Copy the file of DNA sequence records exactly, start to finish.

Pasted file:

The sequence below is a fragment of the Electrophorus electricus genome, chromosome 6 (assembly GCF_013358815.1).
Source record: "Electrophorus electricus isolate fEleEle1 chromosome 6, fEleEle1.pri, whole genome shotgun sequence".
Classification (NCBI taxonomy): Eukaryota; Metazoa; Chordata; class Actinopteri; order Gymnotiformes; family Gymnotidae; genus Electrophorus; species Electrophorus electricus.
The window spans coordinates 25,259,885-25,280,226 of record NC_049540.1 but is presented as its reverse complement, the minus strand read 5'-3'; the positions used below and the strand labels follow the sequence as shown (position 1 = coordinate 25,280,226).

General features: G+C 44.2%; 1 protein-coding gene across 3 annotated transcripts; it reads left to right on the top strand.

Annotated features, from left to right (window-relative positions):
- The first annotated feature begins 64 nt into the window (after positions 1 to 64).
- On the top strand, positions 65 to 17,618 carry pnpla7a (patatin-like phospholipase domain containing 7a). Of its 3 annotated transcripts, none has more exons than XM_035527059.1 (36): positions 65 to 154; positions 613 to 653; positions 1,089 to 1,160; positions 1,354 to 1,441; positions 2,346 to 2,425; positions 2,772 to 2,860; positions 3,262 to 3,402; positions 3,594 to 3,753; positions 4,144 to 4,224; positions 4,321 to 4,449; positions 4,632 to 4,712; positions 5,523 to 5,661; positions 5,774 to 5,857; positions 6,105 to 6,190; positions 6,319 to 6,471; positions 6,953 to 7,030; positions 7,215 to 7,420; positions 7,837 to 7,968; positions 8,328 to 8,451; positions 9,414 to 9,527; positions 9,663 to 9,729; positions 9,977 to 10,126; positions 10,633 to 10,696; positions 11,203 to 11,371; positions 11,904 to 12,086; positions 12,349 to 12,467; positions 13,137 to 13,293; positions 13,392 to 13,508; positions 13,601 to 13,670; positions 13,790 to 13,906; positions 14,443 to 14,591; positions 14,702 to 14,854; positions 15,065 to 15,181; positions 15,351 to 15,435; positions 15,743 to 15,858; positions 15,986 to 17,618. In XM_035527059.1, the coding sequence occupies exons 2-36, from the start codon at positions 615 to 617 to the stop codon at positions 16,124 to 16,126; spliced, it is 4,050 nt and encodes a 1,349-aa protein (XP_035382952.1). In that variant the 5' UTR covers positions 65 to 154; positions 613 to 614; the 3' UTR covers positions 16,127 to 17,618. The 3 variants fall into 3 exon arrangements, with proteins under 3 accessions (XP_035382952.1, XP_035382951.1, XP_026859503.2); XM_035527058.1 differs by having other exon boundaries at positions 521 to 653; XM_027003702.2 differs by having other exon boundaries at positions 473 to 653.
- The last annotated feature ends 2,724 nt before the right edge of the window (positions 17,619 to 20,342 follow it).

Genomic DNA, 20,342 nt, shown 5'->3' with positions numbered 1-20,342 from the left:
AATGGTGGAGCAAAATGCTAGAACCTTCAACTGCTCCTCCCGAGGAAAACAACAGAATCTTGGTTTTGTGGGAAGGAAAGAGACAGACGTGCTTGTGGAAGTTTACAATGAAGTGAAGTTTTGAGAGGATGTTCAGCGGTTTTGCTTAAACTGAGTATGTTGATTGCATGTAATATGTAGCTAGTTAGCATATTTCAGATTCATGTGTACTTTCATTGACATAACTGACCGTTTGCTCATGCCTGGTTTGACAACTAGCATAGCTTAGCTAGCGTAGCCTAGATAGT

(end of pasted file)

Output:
The sequence below is a fragment of the Electrophorus electricus genome, chromosome 6 (assembly GCF_013358815.1).
Source record: "Electrophorus electricus isolate fEleEle1 chromosome 6, fEleEle1.pri, whole genome shotgun sequence".
Classification (NCBI taxonomy): Eukaryota; Metazoa; Chordata; class Actinopteri; order Gymnotiformes; family Gymnotidae; genus Electrophorus; species Electrophorus electricus.
The window spans coordinates 25,259,885-25,280,226 of record NC_049540.1 but is presented as its reverse complement, the minus strand read 5'-3'; the positions used below and the strand labels follow the sequence as shown (position 1 = coordinate 25,280,226).

General features: G+C 44.2%; 1 protein-coding gene across 3 annotated transcripts; it reads left to right on the top strand.

Annotated features, from left to right (window-relative positions):
- The first annotated feature begins 64 nt into the window (after positions 1 to 64).
- On the top strand, positions 65 to 17,618 carry pnpla7a (patatin-like phospholipase domain containing 7a). Of its 3 annotated transcripts, none has more exons than XM_035527059.1 (36): positions 65 to 154; positions 613 to 653; positions 1,089 to 1,160; positions 1,354 to 1,441; positions 2,346 to 2,425; positions 2,772 to 2,860; positions 3,262 to 3,402; positions 3,594 to 3,753; positions 4,144 to 4,224; positions 4,321 to 4,449; positions 4,632 to 4,712; positions 5,523 to 5,661; positions 5,774 to 5,857; positions 6,105 to 6,190; positions 6,319 to 6,471; positions 6,953 to 7,030; positions 7,215 to 7,420; positions 7,837 to 7,968; positions 8,328 to 8,451; positions 9,414 to 9,527; positions 9,663 to 9,729; positions 9,977 to 10,126; positions 10,633 to 10,696; positions 11,203 to 11,371; positions 11,904 to 12,086; positions 12,349 to 12,467; positions 13,137 to 13,293; positions 13,392 to 13,508; positions 13,601 to 13,670; positions 13,790 to 13,906; positions 14,443 to 14,591; positions 14,702 to 14,854; positions 15,065 to 15,181; positions 15,351 to 15,435; positions 15,743 to 15,858; positions 15,986 to 17,618. In XM_035527059.1, the coding sequence occupies exons 2-36, from the start codon at positions 615 to 617 to the stop codon at positions 16,124 to 16,126; spliced, it is 4,050 nt and encodes a 1,349-aa protein (XP_035382952.1). In that variant the 5' UTR covers positions 65 to 154; positions 613 to 614; the 3' UTR covers positions 16,127 to 17,618. The 3 variants fall into 3 exon arrangements, with proteins under 3 accessions (XP_035382952.1, XP_035382951.1, XP_026859503.2); XM_035527058.1 differs by having other exon boundaries at positions 521 to 653; XM_027003702.2 differs by having other exon boundaries at positions 473 to 653.
- The last annotated feature ends 2,724 nt before the right edge of the window (positions 17,619 to 20,342 follow it).

Genomic DNA, 20,342 nt, shown 5'->3' with positions numbered 1-20,342 from the left:
AATGGTGGAGCAAAATGCTAGAACCTTCAACTGCTCCTCCCGAGGAAAACAACAGAATCTTGGTTTTGTGGGAAGGAAAGAGACAGACGTGCTTGTGGAAGTTTACAATGAAGTGAAGTTTTGAGAGGATGTTCAGCGGTTTTGCTTAAACTGAGTATGTTGATTGCATGTAATATGTAGCTAGTTAGCATATTTCAGATTCATGTGTACTTTCATTGACATAACTGACCGTTTGCTCATGCCTGGTTTGACAACTAGCATAGCTTAGCTAGCGTAGCCTAGATAGT